The most important thing for a beginning writer is that of discovering who he really is.
At first blush this might look like a selfish thing to do. Instead it’s the opposite. In fact, the more you know yourself, the more you know how to apply the rules of writing to your work.
You take what you like and are comfortable with, and toss out, adapt, or reinvent everything else.
I mean, if you write he go into the shop because you’ve decided to ditch the “es” for the singular third person, I can choose not to read your book because your departure from the norm I don’t like, or don’t feel comfortable with, but I can never point a finger at you and tell you you are ignorant even of the most basic grammar rules.
Similarly, you can tell a story starting from the end. You can tell who is the culprit right off the bat. You can make male characters speak like women and vice versa. You can spend no word about the setting of your story. You can avoid naming the main protagonist.
Slow and steady…
What matters is consistency. Not across different books, unless you’re writing a series — perhaps. But within the damn book.
Every story is your opportunity to express yourself, to experiment. Then you can use the knowledge you’ve garnered for your next book. And the next after that.
In fact, while specialization — writing always more or less in the same genre and with the same style — can help you be prolific, it’s only when you challenge yourself that you can learn something new.
A reality check
Sure, you have to put out four books in a year to keep up with your readers’ expectations, some experts say. But following their advice you might be forgetting two simple things.
First, you don’t have to do anything. Anything at all. A reader who ditches a writer just because she’s not prolific enough isn’t a good reader — he’s just a spoiled reader who behaves like a child. He wants more and more of the same. Till he gets sick and can never pick up one of your books without feeling sick all over again.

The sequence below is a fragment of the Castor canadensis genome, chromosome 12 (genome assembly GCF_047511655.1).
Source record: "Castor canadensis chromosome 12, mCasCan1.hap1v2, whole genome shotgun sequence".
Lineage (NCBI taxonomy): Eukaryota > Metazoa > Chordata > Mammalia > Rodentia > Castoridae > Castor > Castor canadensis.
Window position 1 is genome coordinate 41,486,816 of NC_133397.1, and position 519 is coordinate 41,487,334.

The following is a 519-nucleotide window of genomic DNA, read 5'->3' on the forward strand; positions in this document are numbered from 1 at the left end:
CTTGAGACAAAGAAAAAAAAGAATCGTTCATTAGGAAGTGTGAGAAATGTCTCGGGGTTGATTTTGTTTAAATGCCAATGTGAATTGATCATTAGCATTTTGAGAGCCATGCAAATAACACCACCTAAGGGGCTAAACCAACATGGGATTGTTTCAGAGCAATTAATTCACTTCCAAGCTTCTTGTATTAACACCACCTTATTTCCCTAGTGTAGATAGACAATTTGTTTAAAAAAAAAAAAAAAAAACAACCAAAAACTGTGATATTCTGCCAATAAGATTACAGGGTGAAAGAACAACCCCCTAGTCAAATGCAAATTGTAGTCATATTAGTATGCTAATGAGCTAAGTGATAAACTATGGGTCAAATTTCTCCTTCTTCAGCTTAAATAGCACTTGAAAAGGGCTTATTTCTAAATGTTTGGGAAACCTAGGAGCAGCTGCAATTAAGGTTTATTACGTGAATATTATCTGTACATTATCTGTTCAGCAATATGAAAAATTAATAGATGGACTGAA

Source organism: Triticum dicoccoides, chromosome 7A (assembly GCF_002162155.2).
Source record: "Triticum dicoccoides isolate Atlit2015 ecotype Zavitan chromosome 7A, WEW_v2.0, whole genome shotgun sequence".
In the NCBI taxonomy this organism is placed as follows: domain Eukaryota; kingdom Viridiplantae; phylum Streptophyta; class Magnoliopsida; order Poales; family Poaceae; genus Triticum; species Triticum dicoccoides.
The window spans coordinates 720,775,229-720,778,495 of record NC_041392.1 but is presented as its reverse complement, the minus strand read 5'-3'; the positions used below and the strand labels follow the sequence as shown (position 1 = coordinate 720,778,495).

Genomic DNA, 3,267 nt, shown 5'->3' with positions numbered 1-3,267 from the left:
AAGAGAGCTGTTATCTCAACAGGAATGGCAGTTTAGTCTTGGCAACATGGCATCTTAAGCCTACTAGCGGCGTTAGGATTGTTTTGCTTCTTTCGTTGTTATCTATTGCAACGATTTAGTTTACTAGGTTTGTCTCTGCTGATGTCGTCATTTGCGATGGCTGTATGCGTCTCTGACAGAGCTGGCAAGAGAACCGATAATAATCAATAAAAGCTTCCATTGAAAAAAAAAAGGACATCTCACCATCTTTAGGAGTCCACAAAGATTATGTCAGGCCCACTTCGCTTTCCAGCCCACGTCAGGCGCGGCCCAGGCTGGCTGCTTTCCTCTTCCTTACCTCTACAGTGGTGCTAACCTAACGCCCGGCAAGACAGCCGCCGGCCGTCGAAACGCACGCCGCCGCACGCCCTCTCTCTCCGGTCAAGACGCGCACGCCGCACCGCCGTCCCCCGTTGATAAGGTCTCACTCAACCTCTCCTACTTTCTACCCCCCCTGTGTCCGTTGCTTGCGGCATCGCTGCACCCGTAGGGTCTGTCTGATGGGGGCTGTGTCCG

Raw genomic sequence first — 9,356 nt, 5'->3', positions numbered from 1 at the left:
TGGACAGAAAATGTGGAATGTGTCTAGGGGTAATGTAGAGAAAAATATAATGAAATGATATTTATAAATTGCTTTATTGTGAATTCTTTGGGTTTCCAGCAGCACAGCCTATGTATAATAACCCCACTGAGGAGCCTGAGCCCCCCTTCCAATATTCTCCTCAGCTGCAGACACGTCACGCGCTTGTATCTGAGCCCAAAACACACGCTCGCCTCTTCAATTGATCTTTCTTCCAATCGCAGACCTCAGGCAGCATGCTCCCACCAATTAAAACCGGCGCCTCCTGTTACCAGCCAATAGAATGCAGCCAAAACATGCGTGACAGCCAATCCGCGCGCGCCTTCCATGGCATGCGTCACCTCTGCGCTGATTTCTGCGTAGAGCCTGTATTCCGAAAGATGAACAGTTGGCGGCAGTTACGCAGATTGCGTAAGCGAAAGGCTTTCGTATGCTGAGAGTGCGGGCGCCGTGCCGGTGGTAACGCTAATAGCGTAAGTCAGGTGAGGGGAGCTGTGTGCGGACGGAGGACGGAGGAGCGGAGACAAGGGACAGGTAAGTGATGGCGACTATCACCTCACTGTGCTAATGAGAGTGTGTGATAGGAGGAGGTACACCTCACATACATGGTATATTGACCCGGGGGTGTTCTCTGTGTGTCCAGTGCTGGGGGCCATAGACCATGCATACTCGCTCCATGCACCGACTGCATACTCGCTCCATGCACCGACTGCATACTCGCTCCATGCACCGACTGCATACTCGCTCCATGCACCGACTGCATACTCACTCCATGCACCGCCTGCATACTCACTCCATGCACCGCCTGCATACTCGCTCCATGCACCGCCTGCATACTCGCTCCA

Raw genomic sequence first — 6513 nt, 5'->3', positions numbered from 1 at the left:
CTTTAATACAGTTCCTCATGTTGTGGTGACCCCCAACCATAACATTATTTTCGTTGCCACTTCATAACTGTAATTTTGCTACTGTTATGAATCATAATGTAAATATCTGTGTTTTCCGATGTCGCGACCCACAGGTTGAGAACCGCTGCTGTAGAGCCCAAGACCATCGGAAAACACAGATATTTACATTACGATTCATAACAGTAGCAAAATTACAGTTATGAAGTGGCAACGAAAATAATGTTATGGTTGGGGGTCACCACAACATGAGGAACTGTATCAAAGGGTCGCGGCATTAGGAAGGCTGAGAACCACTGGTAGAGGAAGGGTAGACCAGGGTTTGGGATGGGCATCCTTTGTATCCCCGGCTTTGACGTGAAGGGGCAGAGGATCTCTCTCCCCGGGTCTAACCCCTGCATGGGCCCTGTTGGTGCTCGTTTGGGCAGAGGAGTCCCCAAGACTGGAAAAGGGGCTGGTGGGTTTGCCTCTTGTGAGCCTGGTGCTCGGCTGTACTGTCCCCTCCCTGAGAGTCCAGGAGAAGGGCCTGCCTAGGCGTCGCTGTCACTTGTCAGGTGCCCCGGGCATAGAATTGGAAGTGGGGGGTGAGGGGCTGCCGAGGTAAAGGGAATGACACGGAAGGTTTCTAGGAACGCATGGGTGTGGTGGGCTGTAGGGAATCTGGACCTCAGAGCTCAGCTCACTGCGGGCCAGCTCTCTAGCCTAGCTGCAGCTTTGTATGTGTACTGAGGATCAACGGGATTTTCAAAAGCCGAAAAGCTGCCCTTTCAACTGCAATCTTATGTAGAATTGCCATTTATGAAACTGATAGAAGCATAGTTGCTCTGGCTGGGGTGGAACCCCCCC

Second, while experimenting can be taxing. in the long run it’s like training for a 50 km ultra trail. Even while it’s demolishing you a step at a time, or a word at a time, it also builds up your confidence and greatly improves your resilience to stressors.
A matter of balance
I know that someone is now probably thinking this is nonsense and that writers need to know about their market and the readers’ tastes.
But if you force yourself to write to market without ever giving a thought about what you really like writing, chances are you’re going to burn out sooner or later. Unless, that is, you can write flawless prose without ever stopping and thinking about it, and you don’t have any preference about the stories you write. You just enjoy the process.
Given that the above depicted scenario is extremely unlikely, for the 99.99% of the writers, getting to know themselves is an essential step because it allows them to find a balanced compromise between what is marketable and what is close to their heart.
That is the sweet spot you should aim for. In fact, it can be rewarding both psychologically and economically, so ultimately offering you the opportunity to have a long and interesting career.